Female Athlete Triad

Female Athlete Triad

I always, always make sure I discuss this with my female athletes, and so Icon athletes should be no exception. I feel strongly that all women should know what is, and is not, healthy when it comes to the effects training has on their bodies. So, let’s have a conversation about the female athlete triad…

The Female Athlete Triad is a medical condition comprised of 3 components: low energy availability (with or without disordered eating), menstrual dysfunction, and low bone mineral density. When allowed to progress long enough without intervention, the Female Athlete Triad can result in damage to the musculoskeletal and cardiovascular systems, as well as endocrine, gastrointestinal, renal and neuropsychiatric complications. Essentially, every major system of the body can be affected.

So what’s happening in the Triad? Well, high quality research on the topic has shown us that the cornerstone of the Triad – or the cause of the Triad – is one of the three conditions: low energy availability with or without an eating disorder.  When energy availability is chronically low, menstrual dysfunction and decreased bone mineralization occur.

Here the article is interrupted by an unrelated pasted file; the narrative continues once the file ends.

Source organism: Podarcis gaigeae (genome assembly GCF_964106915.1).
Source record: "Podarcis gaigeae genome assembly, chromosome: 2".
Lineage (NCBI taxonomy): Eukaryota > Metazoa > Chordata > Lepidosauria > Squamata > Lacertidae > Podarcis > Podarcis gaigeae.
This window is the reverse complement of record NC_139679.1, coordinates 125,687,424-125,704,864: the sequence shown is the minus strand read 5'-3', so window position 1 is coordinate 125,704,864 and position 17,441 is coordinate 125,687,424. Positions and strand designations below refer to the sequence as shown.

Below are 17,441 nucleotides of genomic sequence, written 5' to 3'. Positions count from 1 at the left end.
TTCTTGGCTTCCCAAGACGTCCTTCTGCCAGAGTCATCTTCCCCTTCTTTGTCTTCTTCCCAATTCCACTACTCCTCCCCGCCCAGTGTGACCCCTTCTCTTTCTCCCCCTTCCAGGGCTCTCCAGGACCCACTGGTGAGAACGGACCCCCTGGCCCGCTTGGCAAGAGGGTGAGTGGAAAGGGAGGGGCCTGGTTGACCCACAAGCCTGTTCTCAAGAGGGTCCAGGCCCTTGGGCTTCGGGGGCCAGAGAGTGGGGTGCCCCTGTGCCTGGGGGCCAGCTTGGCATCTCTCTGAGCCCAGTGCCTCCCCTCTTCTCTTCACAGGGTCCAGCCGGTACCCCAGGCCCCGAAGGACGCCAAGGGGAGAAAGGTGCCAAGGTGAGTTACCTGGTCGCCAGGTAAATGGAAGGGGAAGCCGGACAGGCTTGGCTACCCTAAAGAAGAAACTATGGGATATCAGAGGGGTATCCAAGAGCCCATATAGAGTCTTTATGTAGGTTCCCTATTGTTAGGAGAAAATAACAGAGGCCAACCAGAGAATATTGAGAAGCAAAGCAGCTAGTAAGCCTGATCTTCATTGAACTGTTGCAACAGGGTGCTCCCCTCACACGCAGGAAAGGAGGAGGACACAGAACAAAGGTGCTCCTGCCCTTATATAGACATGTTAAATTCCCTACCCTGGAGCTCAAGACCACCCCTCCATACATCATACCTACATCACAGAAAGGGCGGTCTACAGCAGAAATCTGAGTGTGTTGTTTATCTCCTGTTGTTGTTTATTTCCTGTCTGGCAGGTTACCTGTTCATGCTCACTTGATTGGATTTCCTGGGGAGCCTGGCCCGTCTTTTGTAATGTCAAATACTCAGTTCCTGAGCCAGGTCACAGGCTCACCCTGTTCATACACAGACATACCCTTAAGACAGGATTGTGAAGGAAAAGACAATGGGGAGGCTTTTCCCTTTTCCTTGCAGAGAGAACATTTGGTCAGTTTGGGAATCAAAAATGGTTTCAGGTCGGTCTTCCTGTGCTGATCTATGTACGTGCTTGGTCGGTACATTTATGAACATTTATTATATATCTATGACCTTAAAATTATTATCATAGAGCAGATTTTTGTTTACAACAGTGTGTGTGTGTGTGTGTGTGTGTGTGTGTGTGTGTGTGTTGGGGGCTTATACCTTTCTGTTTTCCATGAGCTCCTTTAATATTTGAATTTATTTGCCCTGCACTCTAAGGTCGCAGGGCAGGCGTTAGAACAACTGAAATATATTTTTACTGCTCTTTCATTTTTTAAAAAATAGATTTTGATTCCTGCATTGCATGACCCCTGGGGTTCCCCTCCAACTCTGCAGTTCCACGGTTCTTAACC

Energy availability is the amount of energy (aka calories) after accounting for the energy cost of exercise that is available to the body for all other physiologic functions (breathing, circulating blood, functions of the central nervous system, etc.). This also includes menstrual functioning and bone density because menstrual function and bone health are not immediately essential for life, yet they ‘cost’ (= require) a lot of energy (= calories). Bone is very dynamic and is always turning over – when there is adequate energy (and other nutrients) bone turnover is positive promoting dense bones. Similarly, menstrual function requires energy for the normal healthy cascade of hormones including the release of estrogen.